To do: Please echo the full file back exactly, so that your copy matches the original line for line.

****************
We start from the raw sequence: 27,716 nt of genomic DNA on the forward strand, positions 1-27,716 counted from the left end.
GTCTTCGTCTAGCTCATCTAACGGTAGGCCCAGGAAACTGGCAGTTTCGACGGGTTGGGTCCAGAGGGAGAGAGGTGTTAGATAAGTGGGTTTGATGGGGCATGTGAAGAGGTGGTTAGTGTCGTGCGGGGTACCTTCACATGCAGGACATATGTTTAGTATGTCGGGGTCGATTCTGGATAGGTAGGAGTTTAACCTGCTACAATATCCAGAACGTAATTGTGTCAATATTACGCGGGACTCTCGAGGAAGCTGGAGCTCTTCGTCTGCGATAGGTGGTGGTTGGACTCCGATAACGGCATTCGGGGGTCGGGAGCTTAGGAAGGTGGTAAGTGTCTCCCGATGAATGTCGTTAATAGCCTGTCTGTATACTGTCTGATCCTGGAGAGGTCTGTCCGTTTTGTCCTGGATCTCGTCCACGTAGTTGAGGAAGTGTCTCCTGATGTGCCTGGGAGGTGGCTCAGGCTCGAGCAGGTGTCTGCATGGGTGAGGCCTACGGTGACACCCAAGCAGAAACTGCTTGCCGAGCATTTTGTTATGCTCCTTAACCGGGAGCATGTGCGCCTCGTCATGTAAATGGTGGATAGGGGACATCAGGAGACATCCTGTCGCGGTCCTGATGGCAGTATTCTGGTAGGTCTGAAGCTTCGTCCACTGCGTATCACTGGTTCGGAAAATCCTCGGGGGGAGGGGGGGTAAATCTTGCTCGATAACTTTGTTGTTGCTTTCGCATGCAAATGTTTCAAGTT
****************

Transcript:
We start from the raw sequence: 27,716 nt of genomic DNA on the forward strand, positions 1-27,716 counted from the left end.
GTCTTCGTCTAGCTCATCTAACGGTAGGCCCAGGAAACTGGCAGTTTCGACGGGTTGGGTCCAGAGGGAGAGAGGTGTTAGATAAGTGGGTTTGATGGGGCATGTGAAGAGGTGGTTAGTGTCGTGCGGGGTACCTTCACATGCAGGACATATGTTTAGTATGTCGGGGTCGATTCTGGATAGGTAGGAGTTTAACCTGCTACAATATCCAGAACGTAATTGTGTCAATATTACGCGGGACTCTCGAGGAAGCTGGAGCTCTTCGTCTGCGATAGGTGGTGGTTGGACTCCGATAACGGCATTCGGGGGTCGGGAGCTTAGGAAGGTGGTAAGTGTCTCCCGATGAATGTCGTTAATAGCCTGTCTGTATACTGTCTGATCCTGGAGAGGTCTGTCCGTTTTGTCCTGGATCTCGTCCACGTAGTTGAGGAAGTGTCTCCTGATGTGCCTGGGAGGTGGCTCAGGCTCGAGCAGGTGTCTGCATGGGTGAGGCCTACGGTGACACCCAAGCAGAAACTGCTTGCCGAGCATTTTGTTATGCTCCTTAACCGGGAGCATGTGCGCCTCGTCATGTAAATGGTGGATAGGGGACATCAGGAGACATCCTGTCGCGGTCCTGATGGCAGTATTCTGGTAGGTCTGAAGCTTCGTCCACTGCGTATCACTGGTTCGGAAAATCCTCGGGGGGAGGGGGGGTAAATCTTGCTCGATAACTTTGTTGTTGCTTTCGCATGCAAATGTTTCAAGTT